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Summary of difficulties facing Directed Panspermia

Post of the Month: September 2012


Subject:    | Strange Logic (was something else entirely)
Date:       | 27 Sep 2012
Message-ID: | k405e7$8pk$

Within the context of a hard to follow discussion of the possibility that microorganisms were deliberately transported to earth, Paul Gans comments on the likelyhood that life began on earth:

My only contribution directly to the abiogenesis discussion is to note that some of my collegues, and others in the field as well, think that abiogenesis may well have been easier than many now think. The reason: it is quite likely small molecules were involved with the first proteins not even dimly on the horizon.

This is very very difficult chemistry. Why? Mainly because we have little idea as to what the atmosphere of the early earth was, what the surface structure was, and what the undersea structure was. We don't know if life originated (or festered, if it came from elsewhere) on the surface of the ocean, under the ocean, at deep vents, or whatever.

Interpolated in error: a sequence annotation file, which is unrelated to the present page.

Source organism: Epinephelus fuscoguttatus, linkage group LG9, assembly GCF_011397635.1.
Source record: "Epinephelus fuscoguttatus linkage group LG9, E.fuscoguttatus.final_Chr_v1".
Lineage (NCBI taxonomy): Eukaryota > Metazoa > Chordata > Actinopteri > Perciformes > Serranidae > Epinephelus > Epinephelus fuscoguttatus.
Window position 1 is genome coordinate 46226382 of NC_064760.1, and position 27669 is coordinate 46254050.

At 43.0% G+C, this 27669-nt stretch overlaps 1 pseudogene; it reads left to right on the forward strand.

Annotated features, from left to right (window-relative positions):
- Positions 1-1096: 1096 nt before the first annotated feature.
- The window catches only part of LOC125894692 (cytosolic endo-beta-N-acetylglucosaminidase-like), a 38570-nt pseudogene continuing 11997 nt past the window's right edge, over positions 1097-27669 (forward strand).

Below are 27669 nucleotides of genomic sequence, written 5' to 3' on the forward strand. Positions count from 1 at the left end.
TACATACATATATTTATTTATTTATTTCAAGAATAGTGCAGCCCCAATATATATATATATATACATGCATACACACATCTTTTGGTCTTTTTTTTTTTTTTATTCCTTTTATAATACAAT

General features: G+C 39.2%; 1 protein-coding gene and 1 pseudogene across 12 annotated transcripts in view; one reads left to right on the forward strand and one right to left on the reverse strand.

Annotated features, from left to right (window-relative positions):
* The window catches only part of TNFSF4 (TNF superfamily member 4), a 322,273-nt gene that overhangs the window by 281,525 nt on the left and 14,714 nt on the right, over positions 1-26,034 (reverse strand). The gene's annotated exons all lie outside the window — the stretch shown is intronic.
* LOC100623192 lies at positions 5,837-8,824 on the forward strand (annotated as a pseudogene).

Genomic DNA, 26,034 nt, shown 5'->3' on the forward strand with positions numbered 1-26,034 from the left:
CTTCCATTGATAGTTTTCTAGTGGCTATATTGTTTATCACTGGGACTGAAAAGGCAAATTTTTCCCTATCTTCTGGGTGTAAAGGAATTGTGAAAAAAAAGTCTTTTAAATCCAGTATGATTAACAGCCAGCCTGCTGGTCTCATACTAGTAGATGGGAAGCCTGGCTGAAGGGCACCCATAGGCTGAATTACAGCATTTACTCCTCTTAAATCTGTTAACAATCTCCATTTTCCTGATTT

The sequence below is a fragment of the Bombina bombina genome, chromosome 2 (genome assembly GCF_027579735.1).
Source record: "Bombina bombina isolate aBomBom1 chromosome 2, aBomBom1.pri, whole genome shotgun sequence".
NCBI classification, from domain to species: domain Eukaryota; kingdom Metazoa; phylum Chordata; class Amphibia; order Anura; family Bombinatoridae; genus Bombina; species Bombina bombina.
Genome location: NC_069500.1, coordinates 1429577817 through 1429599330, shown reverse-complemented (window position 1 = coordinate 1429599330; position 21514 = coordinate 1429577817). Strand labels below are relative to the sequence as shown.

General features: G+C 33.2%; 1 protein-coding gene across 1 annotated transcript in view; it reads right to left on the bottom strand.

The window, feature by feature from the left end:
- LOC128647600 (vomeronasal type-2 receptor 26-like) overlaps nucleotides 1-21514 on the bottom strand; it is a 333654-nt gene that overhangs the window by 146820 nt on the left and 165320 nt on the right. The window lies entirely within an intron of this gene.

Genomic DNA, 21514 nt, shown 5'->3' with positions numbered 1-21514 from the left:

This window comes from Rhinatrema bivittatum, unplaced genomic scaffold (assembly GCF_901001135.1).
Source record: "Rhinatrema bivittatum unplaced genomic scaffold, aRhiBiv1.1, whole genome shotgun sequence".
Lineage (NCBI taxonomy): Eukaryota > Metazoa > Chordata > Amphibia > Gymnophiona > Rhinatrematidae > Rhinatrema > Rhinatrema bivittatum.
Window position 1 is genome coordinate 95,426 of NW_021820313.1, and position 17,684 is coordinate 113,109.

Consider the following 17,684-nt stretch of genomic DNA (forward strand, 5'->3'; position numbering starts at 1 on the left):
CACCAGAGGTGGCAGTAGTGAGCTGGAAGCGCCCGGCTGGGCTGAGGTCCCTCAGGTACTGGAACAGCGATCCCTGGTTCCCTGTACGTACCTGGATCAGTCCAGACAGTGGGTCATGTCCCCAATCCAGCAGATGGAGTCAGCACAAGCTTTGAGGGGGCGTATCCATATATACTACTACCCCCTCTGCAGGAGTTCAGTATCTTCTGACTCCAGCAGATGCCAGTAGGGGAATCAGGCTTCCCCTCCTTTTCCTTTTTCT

Given that, it is no wonder that nobody has come up with a scheme for abiogenesis.

Thus it is not impossible to think of panspermy. However, by Occam's Razor that remains a secondary choice. We have only one example (as yet) of life and it is here.

Given that I can't really participate on the development of spinal cords in species of 10 cells or less (that's humor, Peter) I focussed my attention on the non-biological ends. And like J.J. O'Shea I found the possibility of getting "seeds" from there (wherever there is) to here a very difficult proposition.

Lots of what J.J. calls "magic technology" is needed. [for an example see:] Given that technology; why not posit that they would have even better ways to reach the earth. Or, possibly they would be like us and paranoid that whatever they seeded might come back and eat them, rape their women, and vote wrongly.

So panspermy remains for many of us an interesting hypothesis. But I refuse to take it seriously.

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